AIG Discloses Federally Funded Payments

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Financial outrage seems to be a common topic these days — particularly that involved with federal bailout money, yesterday we saw AIG announcing that it’s “hands were tied” with regard to this year’s bonuses, and after significant pressure from Congress and the world, today, counterparties to credit default swap portfolios were made public.

The press release says that consultation with the Federal Reserve encouraged the disclosure of certain counterparties to a number of financial activities including the potential ethical faulted credit default swaps.

The $85 billion Federal Reserve liquidity loan to A.I.G. was used to make short-term payments on a number of financial instruments after collateral provisions in the swap agreements fell below necessity. C.D.S. related transactions accounted for a total of $22.4 billion of the emergency funds.

A credit default swap is a form of investment insurance where the ‘buyer’ receives payment only if the financial instrument in question defaults. In doing so, credit default swaps create a systemic risk where the cost of insuring over the whole market causes further assets to collapse, and the benefits the holders of the C.D.S. contracts.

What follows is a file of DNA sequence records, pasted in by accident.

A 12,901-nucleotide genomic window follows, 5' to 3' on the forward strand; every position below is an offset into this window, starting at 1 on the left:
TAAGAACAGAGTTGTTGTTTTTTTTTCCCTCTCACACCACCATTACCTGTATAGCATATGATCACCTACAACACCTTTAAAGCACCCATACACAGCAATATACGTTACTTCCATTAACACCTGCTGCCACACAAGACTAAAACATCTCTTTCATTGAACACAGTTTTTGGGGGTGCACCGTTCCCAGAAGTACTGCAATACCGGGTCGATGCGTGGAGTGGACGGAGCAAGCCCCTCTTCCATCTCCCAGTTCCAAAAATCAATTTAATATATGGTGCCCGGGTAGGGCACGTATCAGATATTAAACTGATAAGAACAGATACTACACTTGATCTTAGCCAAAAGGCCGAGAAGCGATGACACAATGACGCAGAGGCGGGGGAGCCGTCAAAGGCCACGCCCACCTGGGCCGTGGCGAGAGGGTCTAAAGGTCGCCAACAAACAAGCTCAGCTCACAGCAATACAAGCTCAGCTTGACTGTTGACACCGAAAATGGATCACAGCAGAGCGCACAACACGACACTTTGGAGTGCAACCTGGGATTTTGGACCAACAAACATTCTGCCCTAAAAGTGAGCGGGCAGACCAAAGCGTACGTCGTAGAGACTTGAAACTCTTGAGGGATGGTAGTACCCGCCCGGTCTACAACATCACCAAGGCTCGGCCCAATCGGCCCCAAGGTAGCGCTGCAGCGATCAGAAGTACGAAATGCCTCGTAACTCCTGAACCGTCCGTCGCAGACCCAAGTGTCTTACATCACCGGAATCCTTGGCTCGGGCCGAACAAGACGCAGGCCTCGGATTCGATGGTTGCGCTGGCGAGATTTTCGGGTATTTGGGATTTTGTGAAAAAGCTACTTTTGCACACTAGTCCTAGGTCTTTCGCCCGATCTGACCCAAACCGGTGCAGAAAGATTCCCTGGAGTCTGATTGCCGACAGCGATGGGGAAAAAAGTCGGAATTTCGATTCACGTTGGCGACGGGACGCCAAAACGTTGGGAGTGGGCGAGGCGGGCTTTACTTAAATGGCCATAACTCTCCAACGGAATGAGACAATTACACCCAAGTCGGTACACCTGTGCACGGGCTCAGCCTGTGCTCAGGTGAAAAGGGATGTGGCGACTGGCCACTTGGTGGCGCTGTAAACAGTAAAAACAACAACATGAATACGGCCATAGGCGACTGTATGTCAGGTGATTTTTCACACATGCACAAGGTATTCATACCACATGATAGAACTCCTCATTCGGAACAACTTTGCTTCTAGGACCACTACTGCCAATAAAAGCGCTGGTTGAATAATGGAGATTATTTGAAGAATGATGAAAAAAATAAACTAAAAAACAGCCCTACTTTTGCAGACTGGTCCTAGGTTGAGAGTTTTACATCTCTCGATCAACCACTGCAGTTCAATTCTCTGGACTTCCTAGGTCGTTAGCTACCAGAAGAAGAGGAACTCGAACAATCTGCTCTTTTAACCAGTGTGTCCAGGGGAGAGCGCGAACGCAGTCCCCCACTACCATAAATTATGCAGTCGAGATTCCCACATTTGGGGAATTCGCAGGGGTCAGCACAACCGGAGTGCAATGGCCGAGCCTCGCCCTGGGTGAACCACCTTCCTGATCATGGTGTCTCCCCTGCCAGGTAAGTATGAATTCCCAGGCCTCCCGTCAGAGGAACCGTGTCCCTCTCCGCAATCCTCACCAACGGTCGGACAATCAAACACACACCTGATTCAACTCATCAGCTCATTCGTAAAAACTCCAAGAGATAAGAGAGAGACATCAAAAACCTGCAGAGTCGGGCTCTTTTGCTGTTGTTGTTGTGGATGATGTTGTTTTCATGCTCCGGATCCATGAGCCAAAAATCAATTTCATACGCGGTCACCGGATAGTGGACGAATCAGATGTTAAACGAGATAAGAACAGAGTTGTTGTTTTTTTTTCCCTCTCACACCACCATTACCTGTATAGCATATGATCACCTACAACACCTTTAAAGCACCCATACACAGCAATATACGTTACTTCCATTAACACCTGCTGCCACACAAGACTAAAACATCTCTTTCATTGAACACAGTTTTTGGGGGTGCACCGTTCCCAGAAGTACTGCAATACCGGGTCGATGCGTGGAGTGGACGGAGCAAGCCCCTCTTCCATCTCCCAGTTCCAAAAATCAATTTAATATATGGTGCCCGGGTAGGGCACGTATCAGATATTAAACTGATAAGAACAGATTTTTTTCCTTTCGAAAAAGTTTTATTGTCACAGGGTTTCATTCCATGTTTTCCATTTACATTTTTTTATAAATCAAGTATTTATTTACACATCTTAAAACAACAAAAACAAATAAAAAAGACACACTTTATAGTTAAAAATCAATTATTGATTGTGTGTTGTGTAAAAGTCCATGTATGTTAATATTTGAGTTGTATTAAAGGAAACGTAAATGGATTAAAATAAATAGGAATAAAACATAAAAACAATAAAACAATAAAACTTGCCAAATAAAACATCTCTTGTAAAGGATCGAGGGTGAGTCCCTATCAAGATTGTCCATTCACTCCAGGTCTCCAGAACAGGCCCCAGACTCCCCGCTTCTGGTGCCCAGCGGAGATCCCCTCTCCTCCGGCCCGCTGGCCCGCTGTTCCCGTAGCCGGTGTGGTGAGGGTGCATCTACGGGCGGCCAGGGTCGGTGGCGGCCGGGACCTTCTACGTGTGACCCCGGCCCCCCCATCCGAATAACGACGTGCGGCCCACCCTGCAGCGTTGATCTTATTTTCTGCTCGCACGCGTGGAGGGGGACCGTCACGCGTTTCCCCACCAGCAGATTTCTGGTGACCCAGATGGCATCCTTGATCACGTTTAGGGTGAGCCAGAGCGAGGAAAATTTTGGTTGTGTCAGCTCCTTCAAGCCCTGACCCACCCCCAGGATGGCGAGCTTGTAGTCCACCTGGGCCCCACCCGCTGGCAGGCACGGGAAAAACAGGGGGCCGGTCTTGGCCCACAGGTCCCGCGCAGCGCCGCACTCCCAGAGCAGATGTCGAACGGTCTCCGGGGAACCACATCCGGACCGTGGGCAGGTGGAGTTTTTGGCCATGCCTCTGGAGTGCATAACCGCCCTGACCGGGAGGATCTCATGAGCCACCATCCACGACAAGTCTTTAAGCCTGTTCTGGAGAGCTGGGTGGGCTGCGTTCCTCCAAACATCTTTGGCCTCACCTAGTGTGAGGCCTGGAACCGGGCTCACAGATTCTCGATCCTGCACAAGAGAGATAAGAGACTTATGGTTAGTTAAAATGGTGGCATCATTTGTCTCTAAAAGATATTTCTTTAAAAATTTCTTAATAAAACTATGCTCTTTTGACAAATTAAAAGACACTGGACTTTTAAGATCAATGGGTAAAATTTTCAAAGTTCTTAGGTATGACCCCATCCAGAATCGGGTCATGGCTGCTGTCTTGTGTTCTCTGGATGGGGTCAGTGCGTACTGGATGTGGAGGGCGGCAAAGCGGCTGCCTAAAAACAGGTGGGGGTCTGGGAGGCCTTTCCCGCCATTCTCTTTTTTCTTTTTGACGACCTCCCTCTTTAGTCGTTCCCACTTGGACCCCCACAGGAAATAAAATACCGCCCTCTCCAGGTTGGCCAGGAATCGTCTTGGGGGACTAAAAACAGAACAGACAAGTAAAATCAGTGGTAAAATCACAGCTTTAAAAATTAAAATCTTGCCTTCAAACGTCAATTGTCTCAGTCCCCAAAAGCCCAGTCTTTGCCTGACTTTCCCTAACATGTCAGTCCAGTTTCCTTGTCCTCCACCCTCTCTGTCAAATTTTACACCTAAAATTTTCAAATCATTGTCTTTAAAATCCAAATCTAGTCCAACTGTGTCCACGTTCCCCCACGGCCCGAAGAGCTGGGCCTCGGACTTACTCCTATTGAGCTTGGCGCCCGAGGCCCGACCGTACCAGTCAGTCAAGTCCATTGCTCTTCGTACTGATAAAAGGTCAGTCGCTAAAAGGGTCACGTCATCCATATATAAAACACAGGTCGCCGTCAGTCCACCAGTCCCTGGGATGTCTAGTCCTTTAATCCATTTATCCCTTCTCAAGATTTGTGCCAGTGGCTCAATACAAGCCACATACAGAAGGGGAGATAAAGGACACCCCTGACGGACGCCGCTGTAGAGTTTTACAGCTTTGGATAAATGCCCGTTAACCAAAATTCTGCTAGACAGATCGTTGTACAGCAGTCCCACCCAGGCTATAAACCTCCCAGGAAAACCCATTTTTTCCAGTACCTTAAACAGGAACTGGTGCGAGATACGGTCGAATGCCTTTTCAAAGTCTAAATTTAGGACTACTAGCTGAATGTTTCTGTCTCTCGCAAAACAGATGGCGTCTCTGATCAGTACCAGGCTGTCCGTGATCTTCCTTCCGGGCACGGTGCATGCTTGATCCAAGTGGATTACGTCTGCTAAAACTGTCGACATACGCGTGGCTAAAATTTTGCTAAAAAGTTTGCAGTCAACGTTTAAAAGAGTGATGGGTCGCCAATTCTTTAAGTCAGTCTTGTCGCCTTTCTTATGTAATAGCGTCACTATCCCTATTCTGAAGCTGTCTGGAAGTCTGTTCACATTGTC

Chairman of A.I.G., Edward Liddy said that billions of that $85 billion in financial aid flowed directly to dozens of financial counterparties and municipalities during a time of “acute stress in the economy.”

Liddy also commented that the disclosure of their counterparties does not modify the “commitment to maintaining confidentiality of business transactions” held by the company.

“Our decision to disclose these transactions was made following conversations with the counterparties and the recognition of the extraordinary nature of these transactions.”

The biggest counterparties to C.D.S. transactions were Societe Generale, who received $4.1 billion in posted assets, the Deutsche Bank ($2.6 billion), Goldman Sachs ($2.5 billion), Merrill Lynch ($1.8 billion) and Calyon ($1.1 billion). Barclays, UBS, DZ Bank, Wachovia, Rabobank, KFW and JPMorgan were also significant recipients.

Guaranteed Investment Agreements with U.S. municipalities accounted for $12.1 billion of the federal emergency funds distribution, with $1 billion going to municipalities in California and Virginia, and significant amounts being delivered to a range of municipalities in Hawaii, Ohio, Georgia, Colorado and Illinois.

$12.5 billion of A.I.G.’s bailout money was dedicated to a category called “maturing debt and other,” and the remaining accounted for funds in this recent publication — $5 billion — was equity dedicated to Maiden Lane III.

Based on the exposure information, analysts conclude that the Bank of America and Citigroup could have been in serious financial trouble in short-term had the bailout funds not been delivered to A.I.G.

The entire publication is available directly from A.I.G..

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